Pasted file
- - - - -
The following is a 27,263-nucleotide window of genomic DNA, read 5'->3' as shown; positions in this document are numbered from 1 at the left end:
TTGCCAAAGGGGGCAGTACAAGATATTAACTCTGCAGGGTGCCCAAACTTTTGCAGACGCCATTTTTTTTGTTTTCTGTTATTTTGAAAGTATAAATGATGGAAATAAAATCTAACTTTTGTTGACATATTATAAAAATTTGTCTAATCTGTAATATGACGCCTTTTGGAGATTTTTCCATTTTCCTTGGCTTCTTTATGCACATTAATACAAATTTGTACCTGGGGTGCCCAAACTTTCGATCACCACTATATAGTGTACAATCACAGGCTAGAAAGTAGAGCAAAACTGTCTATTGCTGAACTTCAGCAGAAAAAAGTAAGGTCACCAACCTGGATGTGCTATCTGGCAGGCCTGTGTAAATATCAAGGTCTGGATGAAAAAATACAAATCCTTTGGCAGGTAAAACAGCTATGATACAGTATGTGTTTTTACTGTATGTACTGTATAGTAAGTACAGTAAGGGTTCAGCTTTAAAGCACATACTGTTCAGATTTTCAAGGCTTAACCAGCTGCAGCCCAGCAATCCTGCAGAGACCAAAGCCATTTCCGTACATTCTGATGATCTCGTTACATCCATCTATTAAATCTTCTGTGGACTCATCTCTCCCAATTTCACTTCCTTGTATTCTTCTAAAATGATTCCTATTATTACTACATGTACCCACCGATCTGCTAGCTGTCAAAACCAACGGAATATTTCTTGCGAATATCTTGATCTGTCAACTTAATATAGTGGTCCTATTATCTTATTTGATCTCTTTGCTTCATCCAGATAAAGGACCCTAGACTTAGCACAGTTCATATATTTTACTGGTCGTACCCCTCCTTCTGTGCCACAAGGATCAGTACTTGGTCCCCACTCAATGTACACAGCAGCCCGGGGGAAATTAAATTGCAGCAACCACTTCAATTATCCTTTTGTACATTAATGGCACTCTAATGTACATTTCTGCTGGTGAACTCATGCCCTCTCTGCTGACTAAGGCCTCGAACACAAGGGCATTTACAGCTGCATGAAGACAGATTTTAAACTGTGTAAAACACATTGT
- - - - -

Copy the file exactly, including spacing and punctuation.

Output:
The following is a 27,263-nucleotide window of genomic DNA, read 5'->3' as shown; positions in this document are numbered from 1 at the left end:
TTGCCAAAGGGGGCAGTACAAGATATTAACTCTGCAGGGTGCCCAAACTTTTGCAGACGCCATTTTTTTTGTTTTCTGTTATTTTGAAAGTATAAATGATGGAAATAAAATCTAACTTTTGTTGACATATTATAAAAATTTGTCTAATCTGTAATATGACGCCTTTTGGAGATTTTTCCATTTTCCTTGGCTTCTTTATGCACATTAATACAAATTTGTACCTGGGGTGCCCAAACTTTCGATCACCACTATATAGTGTACAATCACAGGCTAGAAAGTAGAGCAAAACTGTCTATTGCTGAACTTCAGCAGAAAAAAGTAAGGTCACCAACCTGGATGTGCTATCTGGCAGGCCTGTGTAAATATCAAGGTCTGGATGAAAAAATACAAATCCTTTGGCAGGTAAAACAGCTATGATACAGTATGTGTTTTTACTGTATGTACTGTATAGTAAGTACAGTAAGGGTTCAGCTTTAAAGCACATACTGTTCAGATTTTCAAGGCTTAACCAGCTGCAGCCCAGCAATCCTGCAGAGACCAAAGCCATTTCCGTACATTCTGATGATCTCGTTACATCCATCTATTAAATCTTCTGTGGACTCATCTCTCCCAATTTCACTTCCTTGTATTCTTCTAAAATGATTCCTATTATTACTACATGTACCCACCGATCTGCTAGCTGTCAAAACCAACGGAATATTTCTTGCGAATATCTTGATCTGTCAACTTAATATAGTGGTCCTATTATCTTATTTGATCTCTTTGCTTCATCCAGATAAAGGACCCTAGACTTAGCACAGTTCATATATTTTACTGGTCGTACCCCTCCTTCTGTGCCACAAGGATCAGTACTTGGTCCCCACTCAATGTACACAGCAGCCCGGGGGAAATTAAATTGCAGCAACCACTTCAATTATCCTTTTGTACATTAATGGCACTCTAATGTACATTTCTGCTGGTGAACTCATGCCCTCTCTGCTGACTAAGGCCTCGAACACAAGGGCATTTACAGCTGCATGAAGACAGATTTTAAACTGTGTAAAACACATTGT